Assistant Professor of Engineering at Otterbein University Michael Hudoba said there are a number of factors that could contribute to the ride’s failure.
“If you imagine you know taking a piece of wood and if you bend it back and forth enough it eventually snaps.”
Hudoba said factors like stress on the equipment created by bolts and other items holding the ride together, and natural forces such as friction and gravity all put pressure on the ride.
He added the one factor that is hard to see is stress caused by fatigue.
“A small amount of force or a small amount of stress that is repetitive thousands and thousands of time a day, a week, a month, and over time you develop internal cracks and internal stress that unfortunately a lot of times on your typical inspection,” said Hudoba.
Right now, there’s no clear reason.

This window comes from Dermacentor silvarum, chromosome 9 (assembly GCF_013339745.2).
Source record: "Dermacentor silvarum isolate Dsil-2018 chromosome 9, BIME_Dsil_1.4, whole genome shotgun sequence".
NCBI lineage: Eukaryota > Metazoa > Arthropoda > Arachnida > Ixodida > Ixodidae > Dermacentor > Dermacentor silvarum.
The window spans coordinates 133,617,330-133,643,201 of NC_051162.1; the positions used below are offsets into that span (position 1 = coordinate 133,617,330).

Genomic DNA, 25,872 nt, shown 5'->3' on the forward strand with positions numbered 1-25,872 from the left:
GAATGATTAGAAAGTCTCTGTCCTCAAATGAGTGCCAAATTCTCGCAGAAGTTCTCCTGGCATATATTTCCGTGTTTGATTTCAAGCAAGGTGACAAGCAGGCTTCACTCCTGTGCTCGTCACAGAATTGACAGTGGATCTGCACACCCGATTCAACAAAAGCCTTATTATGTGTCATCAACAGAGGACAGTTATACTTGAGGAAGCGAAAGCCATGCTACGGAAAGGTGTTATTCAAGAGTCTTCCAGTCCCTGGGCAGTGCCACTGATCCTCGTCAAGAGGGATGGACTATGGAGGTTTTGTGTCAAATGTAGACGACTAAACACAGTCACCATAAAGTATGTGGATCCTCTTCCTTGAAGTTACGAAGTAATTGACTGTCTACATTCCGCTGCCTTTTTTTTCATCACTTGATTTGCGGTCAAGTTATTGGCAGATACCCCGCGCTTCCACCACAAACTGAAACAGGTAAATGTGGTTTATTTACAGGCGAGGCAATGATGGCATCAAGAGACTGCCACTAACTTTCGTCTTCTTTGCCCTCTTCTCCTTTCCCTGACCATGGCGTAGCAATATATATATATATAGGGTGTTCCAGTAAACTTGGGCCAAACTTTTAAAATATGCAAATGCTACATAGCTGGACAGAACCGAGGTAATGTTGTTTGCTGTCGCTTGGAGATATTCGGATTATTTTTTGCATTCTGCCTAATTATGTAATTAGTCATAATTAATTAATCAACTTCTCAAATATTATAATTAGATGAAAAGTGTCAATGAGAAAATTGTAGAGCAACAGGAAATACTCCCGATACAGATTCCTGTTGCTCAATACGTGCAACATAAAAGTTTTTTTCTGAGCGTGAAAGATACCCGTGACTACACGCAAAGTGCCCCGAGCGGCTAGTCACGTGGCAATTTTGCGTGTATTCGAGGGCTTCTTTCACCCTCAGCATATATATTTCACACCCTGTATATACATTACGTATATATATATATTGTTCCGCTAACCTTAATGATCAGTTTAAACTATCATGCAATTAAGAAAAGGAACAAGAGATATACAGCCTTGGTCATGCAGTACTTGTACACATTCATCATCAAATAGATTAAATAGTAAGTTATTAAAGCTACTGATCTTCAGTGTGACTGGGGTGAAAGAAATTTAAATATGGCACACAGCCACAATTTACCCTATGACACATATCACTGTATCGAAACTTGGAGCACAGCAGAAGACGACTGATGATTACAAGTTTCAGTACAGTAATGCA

According to the director of the Department of Agriculture, the inspectors undergo continuous training. New inspectors must go through a minimum of one year of training before they go out on their own.
Also, several of the staff members are accredited instructors for the national amusement ride safety organization. This group educates instructors on ride safety to try and prevent tragedies like this from happening.
That is something that the Otterbein University Assistant Professor of Engineering said is their job, too.
“People think if you’re a doctor, I have people’s lives in my hands every day. I mean as engineers we do too.”
Ride inspectors from the Department of Agriculture worked through the evening Wednesday night re-inspecting all of the rides for safety.